If you have aggravated an old injury, the general rule is to use ice for the first 48 to 72 hours or until the swelling subsides. At first, the ice will feel uncomfortably cold. Then youll feel a burning sensation, followed by an aching feeling, and finally, numbness. Ice can temporarily relieve pain almost any time.
Apply ice for 10- to 30-minute periods, separated by at least an hour between applications. The duration of applications also should vary with the area of the body being iced. Tissues, muscles, and structures that lie close to the surface of the skin or have little surrounding body fat require less icing time than those that lie deeper in the body.
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All About Heating Pads For Back Pain
Even if it’s only temporary, back pain can take a serious toll on your quality of life. It can make it difficult for you to perform everyday tasks and enjoy the things you once loved. While there are many conservative treatments for back pain, one of the most common is heat therapy. Believe it or not, heat therapy has been around since ancient times when the Egyptians and Greeks would use it for pain.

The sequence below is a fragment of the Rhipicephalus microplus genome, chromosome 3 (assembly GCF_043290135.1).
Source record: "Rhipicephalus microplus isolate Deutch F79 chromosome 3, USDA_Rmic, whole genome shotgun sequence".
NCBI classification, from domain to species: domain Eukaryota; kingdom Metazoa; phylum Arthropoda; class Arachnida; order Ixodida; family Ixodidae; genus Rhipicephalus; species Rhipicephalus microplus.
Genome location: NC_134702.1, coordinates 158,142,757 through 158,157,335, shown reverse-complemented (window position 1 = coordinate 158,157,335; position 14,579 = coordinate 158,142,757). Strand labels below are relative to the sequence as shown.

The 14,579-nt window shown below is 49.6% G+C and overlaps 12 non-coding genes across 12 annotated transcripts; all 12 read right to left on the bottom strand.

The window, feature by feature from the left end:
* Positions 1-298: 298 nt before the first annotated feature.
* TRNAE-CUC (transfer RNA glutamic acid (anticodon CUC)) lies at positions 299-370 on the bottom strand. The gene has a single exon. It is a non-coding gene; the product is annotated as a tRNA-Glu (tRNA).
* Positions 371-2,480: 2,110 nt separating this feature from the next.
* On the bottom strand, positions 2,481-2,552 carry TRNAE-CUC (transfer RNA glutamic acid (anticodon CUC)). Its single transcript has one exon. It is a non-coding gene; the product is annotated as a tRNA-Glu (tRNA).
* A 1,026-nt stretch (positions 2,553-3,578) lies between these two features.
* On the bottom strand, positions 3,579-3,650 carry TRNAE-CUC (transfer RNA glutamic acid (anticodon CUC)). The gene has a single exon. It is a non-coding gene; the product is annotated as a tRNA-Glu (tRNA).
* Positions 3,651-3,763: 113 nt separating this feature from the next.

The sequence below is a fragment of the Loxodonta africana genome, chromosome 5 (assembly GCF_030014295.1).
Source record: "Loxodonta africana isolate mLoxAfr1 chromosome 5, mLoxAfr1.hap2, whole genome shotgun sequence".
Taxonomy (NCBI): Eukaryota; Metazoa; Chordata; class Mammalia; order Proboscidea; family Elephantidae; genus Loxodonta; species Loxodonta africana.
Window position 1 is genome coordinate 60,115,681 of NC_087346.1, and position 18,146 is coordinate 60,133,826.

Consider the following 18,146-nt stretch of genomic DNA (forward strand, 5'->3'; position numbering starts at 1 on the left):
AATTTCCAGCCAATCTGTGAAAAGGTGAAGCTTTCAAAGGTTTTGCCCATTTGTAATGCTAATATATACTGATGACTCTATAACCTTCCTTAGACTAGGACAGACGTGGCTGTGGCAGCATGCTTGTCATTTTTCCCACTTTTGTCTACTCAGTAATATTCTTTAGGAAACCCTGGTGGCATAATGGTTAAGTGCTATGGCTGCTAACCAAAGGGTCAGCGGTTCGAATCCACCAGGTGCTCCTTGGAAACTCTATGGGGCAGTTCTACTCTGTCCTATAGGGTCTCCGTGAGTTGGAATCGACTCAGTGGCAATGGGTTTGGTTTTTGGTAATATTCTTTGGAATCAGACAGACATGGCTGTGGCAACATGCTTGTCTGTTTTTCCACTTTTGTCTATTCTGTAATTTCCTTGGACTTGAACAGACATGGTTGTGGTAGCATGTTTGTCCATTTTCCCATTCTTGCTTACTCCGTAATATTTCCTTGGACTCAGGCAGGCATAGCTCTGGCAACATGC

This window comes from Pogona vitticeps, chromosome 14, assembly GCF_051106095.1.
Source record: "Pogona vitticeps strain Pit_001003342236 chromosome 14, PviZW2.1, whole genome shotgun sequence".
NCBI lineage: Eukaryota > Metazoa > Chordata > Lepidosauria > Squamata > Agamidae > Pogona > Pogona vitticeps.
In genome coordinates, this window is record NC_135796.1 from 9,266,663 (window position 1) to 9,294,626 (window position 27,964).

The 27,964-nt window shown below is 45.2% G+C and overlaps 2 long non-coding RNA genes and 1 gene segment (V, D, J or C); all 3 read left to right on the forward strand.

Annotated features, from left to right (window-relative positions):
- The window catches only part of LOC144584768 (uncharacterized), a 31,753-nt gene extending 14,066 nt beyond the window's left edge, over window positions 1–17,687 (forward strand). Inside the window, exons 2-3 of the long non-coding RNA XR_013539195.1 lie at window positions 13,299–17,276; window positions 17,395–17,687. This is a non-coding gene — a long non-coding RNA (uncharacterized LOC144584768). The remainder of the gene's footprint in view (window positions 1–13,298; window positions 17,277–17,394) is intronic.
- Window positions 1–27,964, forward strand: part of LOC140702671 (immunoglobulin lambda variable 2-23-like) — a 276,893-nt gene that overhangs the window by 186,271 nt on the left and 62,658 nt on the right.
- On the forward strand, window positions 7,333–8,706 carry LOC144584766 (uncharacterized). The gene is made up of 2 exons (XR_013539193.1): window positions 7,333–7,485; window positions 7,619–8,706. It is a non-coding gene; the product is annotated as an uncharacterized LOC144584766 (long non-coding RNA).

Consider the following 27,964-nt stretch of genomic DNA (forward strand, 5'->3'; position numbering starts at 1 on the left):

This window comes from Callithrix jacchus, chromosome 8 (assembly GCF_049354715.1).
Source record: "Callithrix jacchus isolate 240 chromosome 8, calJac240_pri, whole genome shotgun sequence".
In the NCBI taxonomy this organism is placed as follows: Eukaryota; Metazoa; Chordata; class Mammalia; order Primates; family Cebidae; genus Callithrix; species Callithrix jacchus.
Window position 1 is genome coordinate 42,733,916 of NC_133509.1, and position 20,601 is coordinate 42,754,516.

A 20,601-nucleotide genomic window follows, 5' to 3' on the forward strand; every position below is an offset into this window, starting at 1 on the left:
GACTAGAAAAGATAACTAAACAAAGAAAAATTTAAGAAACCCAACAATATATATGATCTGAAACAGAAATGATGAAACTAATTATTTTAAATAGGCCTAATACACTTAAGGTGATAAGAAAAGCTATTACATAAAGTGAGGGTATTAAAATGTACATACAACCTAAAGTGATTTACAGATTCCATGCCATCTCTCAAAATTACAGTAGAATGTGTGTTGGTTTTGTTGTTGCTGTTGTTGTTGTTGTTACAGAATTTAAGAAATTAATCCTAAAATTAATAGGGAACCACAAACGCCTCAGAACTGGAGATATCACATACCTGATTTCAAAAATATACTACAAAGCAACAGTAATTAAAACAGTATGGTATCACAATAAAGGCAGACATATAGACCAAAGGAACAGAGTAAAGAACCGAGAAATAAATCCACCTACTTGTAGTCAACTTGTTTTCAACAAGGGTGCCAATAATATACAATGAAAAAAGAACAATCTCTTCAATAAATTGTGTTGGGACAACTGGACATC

Fortunately, you don’t have to spend hours upon hours in the sun for back pain relief through heat therapy. These days, over-the-counter heating pads are available online and in stores. They bring ease and convenience to heat therapy.
What Is The Best Method For Using Heat
First and foremost you should not apply a device of heat to your body that does not offer some type of protection for the skin. You can always place a thin towel between you and the item in question so that it does not burn or mark the skin. Naturally, if you take a hot bath you should be careful to check the water so that it is not too hot. Admittedly, this is where a hot tub with water jets can come in handy to bring massaging action to your back with hot water.